This Degree Is A Good Return On Investment

Kelsey is a nurse with a bachelor's degree, and he's looking to go back to graduate school for $70,000. Dave does a quick calculation to help Kelsey determine if this is a good return on investment.

QUESTION: Kelsey in Illinois is 29 and completely debt-free. He’s renting a house and has $80,000 in assets. He’s a nurse with a bachelor’s degree, and he’s looking to go back to graduate school for $70,000. Dave does a quick calculation to help Kelsey determine if this is a good return on investment.

ANSWER: If you went from $65,000 to $85,000, that’d be $20,000 a year. As a return on investment of $70,000 invested, if I could make $20,000 a year on it, I’d be dancing a jig. That’s like a 25% or 30% rate of return. Usually, the money invested in you—if invested thoughtfully—gives you the best return on investment, meaning education (education done thoughtfully that has an application in the marketplace). Typically, the finances on that work very well to your benefit. In this case, yeah.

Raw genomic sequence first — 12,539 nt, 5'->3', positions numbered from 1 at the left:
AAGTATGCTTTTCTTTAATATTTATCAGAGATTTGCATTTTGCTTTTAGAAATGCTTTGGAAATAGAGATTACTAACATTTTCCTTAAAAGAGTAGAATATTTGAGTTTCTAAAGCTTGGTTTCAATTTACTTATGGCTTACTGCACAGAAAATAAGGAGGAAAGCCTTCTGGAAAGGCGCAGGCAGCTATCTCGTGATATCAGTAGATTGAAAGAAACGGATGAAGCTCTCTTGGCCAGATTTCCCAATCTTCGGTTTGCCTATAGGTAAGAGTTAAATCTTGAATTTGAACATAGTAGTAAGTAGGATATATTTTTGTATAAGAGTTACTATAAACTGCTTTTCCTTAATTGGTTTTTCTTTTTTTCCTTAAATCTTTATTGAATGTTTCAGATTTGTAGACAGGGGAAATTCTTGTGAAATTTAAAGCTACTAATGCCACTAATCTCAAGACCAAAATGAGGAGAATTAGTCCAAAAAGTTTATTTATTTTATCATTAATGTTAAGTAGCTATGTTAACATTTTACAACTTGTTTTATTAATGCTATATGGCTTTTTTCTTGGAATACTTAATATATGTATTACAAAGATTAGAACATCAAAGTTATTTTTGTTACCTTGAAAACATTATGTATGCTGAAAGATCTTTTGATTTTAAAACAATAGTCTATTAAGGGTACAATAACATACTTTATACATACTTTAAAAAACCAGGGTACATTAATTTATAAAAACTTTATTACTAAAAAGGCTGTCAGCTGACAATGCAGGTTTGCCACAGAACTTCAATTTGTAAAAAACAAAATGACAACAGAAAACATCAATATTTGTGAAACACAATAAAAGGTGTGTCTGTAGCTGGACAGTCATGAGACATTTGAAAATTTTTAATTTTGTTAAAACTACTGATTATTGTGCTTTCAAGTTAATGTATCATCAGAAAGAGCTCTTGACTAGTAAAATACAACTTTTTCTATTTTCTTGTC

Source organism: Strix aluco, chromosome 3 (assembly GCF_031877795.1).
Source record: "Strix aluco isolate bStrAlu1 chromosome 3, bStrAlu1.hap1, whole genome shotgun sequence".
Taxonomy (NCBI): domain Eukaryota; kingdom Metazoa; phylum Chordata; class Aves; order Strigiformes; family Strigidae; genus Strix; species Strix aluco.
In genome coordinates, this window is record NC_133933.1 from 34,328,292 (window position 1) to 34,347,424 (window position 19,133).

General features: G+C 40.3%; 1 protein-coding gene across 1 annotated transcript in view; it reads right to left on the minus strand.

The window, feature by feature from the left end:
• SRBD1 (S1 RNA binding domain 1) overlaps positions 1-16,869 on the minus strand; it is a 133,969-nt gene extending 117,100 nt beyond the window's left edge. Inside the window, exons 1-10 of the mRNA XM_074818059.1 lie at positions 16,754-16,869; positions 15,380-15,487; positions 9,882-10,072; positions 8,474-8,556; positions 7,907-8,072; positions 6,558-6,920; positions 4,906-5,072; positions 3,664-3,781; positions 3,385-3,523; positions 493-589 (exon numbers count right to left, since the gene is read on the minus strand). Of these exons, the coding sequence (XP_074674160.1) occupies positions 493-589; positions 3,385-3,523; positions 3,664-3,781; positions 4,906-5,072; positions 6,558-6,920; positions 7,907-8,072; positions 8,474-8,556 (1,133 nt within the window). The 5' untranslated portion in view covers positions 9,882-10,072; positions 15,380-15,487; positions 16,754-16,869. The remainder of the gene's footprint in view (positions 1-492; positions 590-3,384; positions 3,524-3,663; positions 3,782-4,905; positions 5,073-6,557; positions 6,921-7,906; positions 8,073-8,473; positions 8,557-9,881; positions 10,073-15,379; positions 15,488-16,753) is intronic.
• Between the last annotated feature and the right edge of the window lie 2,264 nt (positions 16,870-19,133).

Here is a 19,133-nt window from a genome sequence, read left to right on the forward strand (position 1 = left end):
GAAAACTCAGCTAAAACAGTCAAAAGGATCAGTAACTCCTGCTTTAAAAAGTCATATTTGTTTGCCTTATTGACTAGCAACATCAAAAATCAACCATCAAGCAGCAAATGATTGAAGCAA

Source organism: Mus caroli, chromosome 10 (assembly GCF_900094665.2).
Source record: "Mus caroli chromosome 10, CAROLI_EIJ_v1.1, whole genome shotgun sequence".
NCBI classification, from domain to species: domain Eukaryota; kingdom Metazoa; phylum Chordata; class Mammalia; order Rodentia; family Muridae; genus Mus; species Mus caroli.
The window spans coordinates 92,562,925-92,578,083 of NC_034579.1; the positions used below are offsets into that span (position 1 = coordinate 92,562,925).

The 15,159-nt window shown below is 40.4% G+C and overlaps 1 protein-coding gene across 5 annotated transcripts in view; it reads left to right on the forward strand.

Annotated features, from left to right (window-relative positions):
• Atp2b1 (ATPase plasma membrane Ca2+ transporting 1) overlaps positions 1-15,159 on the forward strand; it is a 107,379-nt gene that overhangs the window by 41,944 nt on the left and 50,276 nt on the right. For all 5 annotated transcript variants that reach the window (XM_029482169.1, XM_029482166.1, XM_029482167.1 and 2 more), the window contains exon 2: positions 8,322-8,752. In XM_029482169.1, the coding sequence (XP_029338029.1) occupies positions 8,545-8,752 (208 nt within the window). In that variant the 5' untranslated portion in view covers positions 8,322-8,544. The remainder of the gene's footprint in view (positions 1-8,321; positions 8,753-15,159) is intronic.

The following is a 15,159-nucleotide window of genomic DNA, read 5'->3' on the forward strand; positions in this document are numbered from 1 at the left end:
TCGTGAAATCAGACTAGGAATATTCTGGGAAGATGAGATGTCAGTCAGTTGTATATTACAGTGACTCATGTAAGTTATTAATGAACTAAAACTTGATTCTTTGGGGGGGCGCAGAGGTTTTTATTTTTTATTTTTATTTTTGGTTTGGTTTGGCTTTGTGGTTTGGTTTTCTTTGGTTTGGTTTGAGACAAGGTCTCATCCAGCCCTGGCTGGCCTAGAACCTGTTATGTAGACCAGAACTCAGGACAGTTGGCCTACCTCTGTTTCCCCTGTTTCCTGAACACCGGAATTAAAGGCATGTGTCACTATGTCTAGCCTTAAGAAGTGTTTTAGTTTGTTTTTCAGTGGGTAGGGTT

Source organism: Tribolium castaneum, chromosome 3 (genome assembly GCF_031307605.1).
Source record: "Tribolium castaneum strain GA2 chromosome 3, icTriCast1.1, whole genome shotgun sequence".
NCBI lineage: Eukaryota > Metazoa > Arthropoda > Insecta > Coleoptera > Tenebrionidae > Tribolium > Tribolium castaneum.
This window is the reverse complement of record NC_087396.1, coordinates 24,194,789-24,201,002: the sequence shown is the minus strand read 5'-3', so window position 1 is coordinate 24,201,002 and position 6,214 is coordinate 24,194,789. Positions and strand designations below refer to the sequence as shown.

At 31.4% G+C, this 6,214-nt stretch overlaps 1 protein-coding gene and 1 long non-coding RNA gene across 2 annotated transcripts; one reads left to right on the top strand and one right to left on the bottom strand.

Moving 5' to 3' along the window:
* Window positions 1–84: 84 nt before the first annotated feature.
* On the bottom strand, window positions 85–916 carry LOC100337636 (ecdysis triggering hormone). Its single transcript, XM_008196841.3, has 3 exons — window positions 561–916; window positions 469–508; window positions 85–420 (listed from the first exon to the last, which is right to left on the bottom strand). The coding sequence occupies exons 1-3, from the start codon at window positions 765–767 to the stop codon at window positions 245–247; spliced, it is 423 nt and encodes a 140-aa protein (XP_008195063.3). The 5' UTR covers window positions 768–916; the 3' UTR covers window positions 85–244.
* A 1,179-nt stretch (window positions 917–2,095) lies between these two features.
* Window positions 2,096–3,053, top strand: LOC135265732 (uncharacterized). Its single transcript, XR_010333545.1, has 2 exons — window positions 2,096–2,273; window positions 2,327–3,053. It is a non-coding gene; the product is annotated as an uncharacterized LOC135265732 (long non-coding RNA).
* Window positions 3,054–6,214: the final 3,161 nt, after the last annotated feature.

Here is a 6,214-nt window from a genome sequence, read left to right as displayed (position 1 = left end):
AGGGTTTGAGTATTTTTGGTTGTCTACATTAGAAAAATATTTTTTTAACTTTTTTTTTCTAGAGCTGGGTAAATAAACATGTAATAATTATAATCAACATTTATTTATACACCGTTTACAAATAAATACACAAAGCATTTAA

You don’t burn a lot of cash as a single guy, so it doesn’t take a lot. I’m just making sure because if you have $80,000 and you’re going to spend $70,000 on the education only and then you don’t have the money to eat, then we haven’t thought it through. You’re the kind of guy who does think it through, so you’re going to be fine. I think that is a good investment, assuming that’s the career choice you’re going to use. If you’re going to go that way with your life, then the return on it is there.